An alternative to buying gold stocks or units in an ETF is to speculate on price movements through CFD investing in the futures market. CFD investors seek to profit from bond price movements – whether up or down. That means that even if gold prices are falling, CFD investors can still make a profit. However, because CFDs can be highly risky and are complex derivative products, gold CFDs are better suited to advanced traders. You can read more about CFDs in our detailed guide.
Compare Gold CFD providers
How do you find the best place to buy gold in Canada? There are several options to consider when choosing where to buy gold in Canada, so make sure to consider the following factors before deciding where to buy:
- Location. There are a number of gold dealers around Canada, so the location of those dealers will influence your decision if you plan on buying gold in person. Check out Bullion Directory to find a gold bullion dealer in your province.
- Online options. There are also many online dealers that allow you to conveniently buy gold bullion online. As well as specialist dealers, you can also buy gold through marketplaces such as eBay and even arrange purchases through precious metal forums. However, as is always the case when spending money online, you’ll need to make sure you know who you’re dealing with – do some research to find out whether the seller is reputable and trustworthy.
- How the gold was produced. You’ll also need to find out where the dealer gets their gold from. Is it refined and produced by an established and recognized manufacturer?
- Bullion DNA (for gold and silver maple leaf 1 oz coins). The Bullion DNA technology prevents counterfeiting by scanning and detecting the authenticity of Gold Maple Leaf 1 oz coins dated 2014 and onwards and Silver Maple Leaf 1 oz coins dated 2015 and onwards. If you’re interested in buying these types of assets, look for a registered Bullion DNA dealer.
- Premiums and commissions. Read the fine print to find out what fees the dealer charges. Expect to pay a commission to the dealer, which is usually folded into the purchase price, as well as an assay fee to check the purity of the gold and to verify its authenticity, but shop around for the best value.
- Compare price to Canadian gold price. Gold prices are commonly quoted in US dollars, so make sure you compare the price offered by a dealer with the current price of gold in Canadian dollars.
- Delivery. Find out how and when the gold will be transported to you or to its place of storage. Is it insured if anything goes wrong during the delivery process?
Thinking of buying physical gold? Consider the pros and cons first
- Protect your wealth. Gold has long been seen as a reliable store of value that is largely unaffected by the factors that influence other investments. For example, when share prices plummet, the price of gold usually rises as investors look for somewhere “safe” to park their money.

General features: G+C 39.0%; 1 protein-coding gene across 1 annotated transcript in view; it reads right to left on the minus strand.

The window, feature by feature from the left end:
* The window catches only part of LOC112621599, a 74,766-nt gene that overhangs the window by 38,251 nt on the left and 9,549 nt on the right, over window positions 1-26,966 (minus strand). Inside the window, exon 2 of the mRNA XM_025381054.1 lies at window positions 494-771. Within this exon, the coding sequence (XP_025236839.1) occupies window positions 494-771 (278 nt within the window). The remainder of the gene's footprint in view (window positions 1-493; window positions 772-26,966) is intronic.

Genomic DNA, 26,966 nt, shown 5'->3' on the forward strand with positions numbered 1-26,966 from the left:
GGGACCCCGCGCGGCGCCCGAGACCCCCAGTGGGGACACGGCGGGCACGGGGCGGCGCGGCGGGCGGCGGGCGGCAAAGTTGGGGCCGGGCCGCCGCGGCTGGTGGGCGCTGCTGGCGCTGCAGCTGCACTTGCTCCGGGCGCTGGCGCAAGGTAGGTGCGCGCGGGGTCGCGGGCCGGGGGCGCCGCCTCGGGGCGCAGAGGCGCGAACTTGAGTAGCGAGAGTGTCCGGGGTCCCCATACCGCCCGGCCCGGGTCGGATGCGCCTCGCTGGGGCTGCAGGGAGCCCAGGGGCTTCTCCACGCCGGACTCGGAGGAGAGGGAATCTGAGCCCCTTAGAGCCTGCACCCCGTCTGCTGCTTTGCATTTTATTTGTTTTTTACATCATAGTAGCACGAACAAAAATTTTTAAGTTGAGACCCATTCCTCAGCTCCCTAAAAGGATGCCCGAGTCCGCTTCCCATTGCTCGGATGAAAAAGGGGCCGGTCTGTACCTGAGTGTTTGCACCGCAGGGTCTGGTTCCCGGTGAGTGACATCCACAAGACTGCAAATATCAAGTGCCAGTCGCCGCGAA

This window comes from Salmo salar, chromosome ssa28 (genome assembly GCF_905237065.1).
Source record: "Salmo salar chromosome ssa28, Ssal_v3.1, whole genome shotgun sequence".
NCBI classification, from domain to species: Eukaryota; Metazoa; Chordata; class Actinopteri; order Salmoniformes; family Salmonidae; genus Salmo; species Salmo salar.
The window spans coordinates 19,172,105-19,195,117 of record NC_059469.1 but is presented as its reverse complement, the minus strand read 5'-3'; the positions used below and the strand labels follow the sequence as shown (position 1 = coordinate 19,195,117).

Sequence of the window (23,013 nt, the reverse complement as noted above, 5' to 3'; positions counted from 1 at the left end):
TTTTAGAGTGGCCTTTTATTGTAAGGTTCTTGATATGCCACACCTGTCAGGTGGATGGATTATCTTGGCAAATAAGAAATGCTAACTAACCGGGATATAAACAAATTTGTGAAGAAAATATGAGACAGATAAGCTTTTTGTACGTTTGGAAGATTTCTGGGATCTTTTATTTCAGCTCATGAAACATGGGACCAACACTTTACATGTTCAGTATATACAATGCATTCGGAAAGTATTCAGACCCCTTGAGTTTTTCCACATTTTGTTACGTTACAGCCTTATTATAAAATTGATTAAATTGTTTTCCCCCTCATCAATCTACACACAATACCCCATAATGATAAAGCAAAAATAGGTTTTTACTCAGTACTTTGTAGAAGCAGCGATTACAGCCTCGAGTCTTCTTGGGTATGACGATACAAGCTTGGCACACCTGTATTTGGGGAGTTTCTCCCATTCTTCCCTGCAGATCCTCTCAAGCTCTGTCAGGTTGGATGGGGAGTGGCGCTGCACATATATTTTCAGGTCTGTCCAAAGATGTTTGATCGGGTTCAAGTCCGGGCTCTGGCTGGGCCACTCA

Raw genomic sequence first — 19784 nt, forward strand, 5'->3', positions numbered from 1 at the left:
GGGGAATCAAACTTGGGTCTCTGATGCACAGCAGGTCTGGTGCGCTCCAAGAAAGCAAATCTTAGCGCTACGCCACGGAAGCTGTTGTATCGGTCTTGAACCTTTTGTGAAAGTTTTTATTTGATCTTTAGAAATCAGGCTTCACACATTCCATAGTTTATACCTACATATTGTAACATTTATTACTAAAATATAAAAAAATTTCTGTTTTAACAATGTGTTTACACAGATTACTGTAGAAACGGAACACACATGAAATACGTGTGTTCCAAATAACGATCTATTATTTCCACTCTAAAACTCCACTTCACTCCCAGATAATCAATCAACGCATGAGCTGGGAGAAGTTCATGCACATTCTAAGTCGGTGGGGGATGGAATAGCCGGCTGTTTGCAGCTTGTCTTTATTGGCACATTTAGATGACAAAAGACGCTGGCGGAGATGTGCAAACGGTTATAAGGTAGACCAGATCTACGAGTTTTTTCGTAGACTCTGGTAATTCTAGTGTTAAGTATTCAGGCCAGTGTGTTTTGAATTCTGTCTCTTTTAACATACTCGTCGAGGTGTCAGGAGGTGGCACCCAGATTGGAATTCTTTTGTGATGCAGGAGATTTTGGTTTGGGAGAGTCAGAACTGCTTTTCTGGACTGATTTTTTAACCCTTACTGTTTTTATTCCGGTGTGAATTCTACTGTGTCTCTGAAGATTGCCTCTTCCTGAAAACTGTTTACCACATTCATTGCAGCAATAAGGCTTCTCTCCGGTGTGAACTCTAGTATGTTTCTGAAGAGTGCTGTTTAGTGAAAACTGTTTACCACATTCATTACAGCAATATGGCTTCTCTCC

- Diversify your portfolio. Gold’s “safe haven” status also makes it well worth considering if you’re looking to diversify your investment portfolio and protect your overall financial position during periods of market downturn.
- Easy to buy. There are many dealers who specialize in buying and selling gold, so getting your hands on this precious metal may be easier than you think.
- Tangible asset. If global financial systems were to somehow collapse, such as what happened during the Great Depression, owning gold as a physical asset offers financial protection. Gold also can’t be destroyed by fire or water damage and won’t corrode over time.
- Liquid. Gold is fairly easy to convert to cash whenever you need to do so. However, it can be easier to sell a gold stock or ETF than it is to sell a bar of gold.
- Long-term returns may be lower. Gold is commonly seen as a steady investment, so it may not offer the same potential for big returns as other investments.
- Other fees to consider. You’ll need to factor additional costs such as dealer fees, delivery, storage, security and insurance into your calculations.
- Not as convenient as ETFs. ETFs offer a simple and cost-effective way to gain exposure to gold and may be a more convenient option than buying physical gold for many people.
- No ongoing income. Unlike owning property or shares, which can both provide an ongoing source of income in the form of rent and dividends respectively, gold doesn’t provide regular income.
Bottom line on investing in gold
Like silver, gold is considered a stable investment that retains its value. Before you invest in gold, you’ll want to consider whether you want to buy, store and insure physical gold, invest in gold on the stock market, or use CFDs to trade gold. Regardless of how you choose to invest in gold in Canada, remember that, like all investments, it carries risk.
How to buy gold in Canada FAQs